Nuclear power in South Asia: opportunities and challenges for Canada

Now that the Nuclear Suppliers Group (NSG) has voted to lift its general ban on nuclear trade with India, western countries are lining up to grab their share of this burgeoning and lucrative civilian nuclear market. What opportunities are there for companies in the Canadian nuclear industry? India has 17 power reactors, 15 of which are pressurized heavy water reactors (PHWRs). Two of the PHWRs are CANDUs, built in the 1960s and early ’70s; the other 13 are an Indian design based closely on CANDU. India plans to add many more reactors to its fleet, and though some of these will be light-water designs, it appears the country will remain strongly committed to heavy water (see article).

India’s power reactors have been chronically under-fueled, so this is one obvious area of commercial opportunity. Canada is the world’s largest uranium producer, with well developed processing capability as well. India does not have much economically recoverable uranium and needs to import it; this was part of the impetus behind the U.S.-India civilian nuclear deal, which the U.S. just ratified. PHWRs use natural uranium fuel, the fabrication of which could conceivably be carried out in India, with outside help, without involving the export of equipment, materials, or technology that could be classified as “sensitive.”

You might think that on this basis Canadian companies are well positioned. But we have to remember that most of India’s operating PHWRs are currently outside IAEA safeguards. Unless that changes, Canada cannot provide fuel for these machines. Our current fuel supply prospects are therefore limited to stockpiling fuel at the few safeguarded PHWRs, and for the planned PHWRs and LWRs. The latter prospect depends first on the success of Canada’s diplomacy in getting us into the enriched fuel business (see article), and second on whether we can beat out LWR vendors’ fuel supply offers. I’m not placing any bets just yet.

The more important area of potential opportunity is in the manufacturing supply chain. According to the World Nuclear Association there are two small (202 megawatt) PHWRs under construction, with another six larger (640 MW) units planned or proposed. Canada possesses all the expertise needed to at least assist in developing an integrated PHWR supply chain in India. The question is will those reactors be designated as civilian.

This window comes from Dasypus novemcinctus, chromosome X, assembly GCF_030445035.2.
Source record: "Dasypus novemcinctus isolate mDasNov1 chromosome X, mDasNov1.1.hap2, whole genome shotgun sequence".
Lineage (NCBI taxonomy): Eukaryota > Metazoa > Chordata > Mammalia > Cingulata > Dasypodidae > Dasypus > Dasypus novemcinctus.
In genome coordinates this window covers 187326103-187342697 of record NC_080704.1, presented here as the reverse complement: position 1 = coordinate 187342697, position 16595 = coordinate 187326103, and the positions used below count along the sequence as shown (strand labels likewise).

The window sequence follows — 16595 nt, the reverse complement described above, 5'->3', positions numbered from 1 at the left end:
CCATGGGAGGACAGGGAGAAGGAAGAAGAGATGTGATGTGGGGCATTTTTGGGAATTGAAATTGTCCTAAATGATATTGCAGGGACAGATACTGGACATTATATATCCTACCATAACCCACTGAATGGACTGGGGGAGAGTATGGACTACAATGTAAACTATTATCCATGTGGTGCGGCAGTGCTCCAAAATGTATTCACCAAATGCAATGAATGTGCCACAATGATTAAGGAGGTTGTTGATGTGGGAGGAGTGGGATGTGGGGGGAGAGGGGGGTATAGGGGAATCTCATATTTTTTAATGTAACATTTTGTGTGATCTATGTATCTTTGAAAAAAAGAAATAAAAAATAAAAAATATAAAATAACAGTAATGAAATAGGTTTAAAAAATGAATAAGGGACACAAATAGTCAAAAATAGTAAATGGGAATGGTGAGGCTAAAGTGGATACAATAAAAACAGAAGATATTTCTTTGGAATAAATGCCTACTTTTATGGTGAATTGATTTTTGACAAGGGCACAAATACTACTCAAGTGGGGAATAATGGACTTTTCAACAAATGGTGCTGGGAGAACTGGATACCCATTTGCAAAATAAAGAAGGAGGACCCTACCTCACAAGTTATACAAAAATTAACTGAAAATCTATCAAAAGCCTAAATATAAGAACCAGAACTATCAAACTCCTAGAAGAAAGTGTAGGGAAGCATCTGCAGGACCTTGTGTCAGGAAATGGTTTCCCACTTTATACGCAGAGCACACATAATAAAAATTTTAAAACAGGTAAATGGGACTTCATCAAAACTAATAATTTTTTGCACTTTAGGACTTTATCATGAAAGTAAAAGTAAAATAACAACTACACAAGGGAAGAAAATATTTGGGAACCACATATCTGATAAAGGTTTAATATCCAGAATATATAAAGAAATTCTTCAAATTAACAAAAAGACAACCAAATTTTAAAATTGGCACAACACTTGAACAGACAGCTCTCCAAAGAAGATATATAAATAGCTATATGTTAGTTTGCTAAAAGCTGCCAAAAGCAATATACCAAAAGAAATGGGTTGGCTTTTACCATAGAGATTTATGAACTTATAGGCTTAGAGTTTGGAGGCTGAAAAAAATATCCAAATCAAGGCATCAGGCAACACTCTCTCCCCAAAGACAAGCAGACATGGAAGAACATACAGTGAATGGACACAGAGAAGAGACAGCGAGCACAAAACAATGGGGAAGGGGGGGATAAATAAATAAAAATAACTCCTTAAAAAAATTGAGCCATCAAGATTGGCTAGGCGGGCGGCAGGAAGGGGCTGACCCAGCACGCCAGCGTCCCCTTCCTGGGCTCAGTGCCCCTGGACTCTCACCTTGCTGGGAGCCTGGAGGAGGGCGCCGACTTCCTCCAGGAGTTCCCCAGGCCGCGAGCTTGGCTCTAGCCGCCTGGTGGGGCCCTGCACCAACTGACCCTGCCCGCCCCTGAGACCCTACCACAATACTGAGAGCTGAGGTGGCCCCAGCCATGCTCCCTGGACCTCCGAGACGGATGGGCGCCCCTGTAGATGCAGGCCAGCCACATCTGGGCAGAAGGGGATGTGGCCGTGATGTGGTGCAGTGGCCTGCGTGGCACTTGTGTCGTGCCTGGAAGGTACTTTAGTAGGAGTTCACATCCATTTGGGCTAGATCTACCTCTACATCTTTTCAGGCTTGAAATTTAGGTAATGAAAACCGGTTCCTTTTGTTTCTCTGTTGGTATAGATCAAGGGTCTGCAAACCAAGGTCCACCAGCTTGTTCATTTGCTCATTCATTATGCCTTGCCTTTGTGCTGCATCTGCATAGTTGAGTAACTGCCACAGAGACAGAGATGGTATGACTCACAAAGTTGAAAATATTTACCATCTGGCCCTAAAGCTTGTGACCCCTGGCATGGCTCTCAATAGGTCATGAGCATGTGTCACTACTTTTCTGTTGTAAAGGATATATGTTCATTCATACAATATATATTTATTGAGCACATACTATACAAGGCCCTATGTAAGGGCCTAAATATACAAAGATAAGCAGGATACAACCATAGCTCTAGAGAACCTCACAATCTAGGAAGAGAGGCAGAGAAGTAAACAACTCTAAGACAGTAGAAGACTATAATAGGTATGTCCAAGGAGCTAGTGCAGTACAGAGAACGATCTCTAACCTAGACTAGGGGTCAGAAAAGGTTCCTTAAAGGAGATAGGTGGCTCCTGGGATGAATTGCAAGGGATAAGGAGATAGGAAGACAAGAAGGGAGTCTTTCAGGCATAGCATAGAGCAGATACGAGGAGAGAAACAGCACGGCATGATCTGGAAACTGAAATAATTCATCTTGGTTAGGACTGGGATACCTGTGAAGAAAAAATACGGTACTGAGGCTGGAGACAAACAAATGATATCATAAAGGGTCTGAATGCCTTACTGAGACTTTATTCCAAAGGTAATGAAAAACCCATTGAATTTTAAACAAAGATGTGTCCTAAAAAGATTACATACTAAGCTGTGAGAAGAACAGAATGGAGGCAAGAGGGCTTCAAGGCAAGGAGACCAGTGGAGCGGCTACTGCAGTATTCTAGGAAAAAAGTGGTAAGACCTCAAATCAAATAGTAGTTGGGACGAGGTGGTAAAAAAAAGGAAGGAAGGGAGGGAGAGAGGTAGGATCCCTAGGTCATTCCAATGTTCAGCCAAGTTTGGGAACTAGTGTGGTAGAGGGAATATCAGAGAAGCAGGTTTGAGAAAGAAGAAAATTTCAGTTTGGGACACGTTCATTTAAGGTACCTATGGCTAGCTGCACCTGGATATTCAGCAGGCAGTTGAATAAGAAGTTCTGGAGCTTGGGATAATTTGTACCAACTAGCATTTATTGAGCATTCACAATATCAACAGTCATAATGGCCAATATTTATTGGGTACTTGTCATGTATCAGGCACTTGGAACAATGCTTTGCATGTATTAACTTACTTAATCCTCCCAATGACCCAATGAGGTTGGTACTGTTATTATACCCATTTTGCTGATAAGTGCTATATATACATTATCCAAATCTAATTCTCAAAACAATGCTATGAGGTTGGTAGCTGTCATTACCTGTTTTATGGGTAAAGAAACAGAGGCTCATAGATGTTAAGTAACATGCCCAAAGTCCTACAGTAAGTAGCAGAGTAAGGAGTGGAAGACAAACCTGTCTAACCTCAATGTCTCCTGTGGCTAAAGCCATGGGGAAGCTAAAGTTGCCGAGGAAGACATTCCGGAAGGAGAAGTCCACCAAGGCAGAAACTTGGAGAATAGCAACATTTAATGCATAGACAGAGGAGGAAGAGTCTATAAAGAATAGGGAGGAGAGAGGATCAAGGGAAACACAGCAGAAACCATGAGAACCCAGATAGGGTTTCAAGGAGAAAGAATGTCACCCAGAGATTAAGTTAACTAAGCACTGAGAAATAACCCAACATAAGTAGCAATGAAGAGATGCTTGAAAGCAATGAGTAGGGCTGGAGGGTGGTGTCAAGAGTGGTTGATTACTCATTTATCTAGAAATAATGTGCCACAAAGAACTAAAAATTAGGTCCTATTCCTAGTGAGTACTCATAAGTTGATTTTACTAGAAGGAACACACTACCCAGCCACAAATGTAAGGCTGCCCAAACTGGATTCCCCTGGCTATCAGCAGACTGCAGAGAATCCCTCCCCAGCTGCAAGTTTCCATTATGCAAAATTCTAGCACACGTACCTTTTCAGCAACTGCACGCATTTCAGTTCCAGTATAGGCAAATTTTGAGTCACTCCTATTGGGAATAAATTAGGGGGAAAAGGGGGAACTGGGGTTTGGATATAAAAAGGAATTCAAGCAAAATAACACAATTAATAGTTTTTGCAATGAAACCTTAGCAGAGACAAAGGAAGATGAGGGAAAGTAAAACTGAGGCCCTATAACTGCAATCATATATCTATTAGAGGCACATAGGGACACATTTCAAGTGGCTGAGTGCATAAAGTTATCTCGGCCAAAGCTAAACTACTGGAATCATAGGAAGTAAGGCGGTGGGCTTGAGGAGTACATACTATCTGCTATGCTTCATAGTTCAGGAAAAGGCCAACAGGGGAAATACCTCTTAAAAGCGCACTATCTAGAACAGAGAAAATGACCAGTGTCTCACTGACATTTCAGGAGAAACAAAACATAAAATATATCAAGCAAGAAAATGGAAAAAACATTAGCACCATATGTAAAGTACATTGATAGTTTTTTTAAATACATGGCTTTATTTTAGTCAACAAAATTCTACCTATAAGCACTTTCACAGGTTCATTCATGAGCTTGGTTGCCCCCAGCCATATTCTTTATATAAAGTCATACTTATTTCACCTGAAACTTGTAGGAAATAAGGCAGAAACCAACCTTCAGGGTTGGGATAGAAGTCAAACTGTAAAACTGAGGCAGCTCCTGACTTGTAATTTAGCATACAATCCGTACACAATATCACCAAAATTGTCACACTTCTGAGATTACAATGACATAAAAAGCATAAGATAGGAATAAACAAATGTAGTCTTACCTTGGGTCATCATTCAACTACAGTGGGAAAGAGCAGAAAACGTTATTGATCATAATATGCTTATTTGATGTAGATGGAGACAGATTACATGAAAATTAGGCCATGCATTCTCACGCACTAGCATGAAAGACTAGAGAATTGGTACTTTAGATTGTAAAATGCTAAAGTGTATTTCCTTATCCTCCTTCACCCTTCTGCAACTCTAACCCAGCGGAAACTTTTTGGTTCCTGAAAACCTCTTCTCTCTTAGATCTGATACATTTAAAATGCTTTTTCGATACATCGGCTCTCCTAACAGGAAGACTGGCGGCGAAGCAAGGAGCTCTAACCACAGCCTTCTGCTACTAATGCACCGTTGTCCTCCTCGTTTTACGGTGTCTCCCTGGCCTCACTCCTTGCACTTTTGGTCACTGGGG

The above activities, applied to the civilian program, appear to fall within what would be acceptable under the new NSG rules. However, the devil is in the details and the details of these rules are far from clear at this time. Moreover, there appears to be room for individual NSG countries to adopt their own policies regarding what they will and will not sell to India.

Further into the future, India’s plans to develop a thorium fuel cycle could also present opportunities for Canada. Atomic Energy Canada Limited (AECL) has extensively researched thorium use in PHWR CANDUs. AECL has identified scenarios in which CANDUs play a role in both a once-through thorium fuel cycle to extend uranium resources and as burners of uranium-233 that has been “bred” from thorium in fast reactors (see article). There could be considerable potential here.

2 comments for “Nuclear power in South Asia: opportunities and challenges for Canada

  1. October 28, 2008 at 18:14

    Up to now I have been a supporter of AECL and a Canadian nuclear industry. But I dont think this position is tenable. I now think that Canadian nuclear workers would benefit most if Areva bought AECL, and used this Canadian expertise to expand its business in India. I just cant see AECL making any headway in India when competing with Areva and Westinghouse. The French government likes nuclear and lobbies for it. The Canadian government hates nuclear and wishes it had never been invented. AECL has enough problems without needing to explain why its government hates it to everyone. One interesting consequence my change in thinking is that Ontario should select Areva to build its new reactors.

  2. October 29, 2008 at 08:52

    Thanks Randal. Yes, there is a big difference in the ways the French and Canadian governments support nuclear power. I wouldn’t go so far as to say the Canadian government hates it, but I take your point. The Ontario communication ban is inconvenient, but there are jobs attached to the AECL technology, with the prospect of many more if Ontario goes with the ACR and many more on top of that if AECL gets the support it needs to sell into other markets, e.g. India and China. Jobs in manufacturing… that would mean something to the feds, but somebody has to talk it up.

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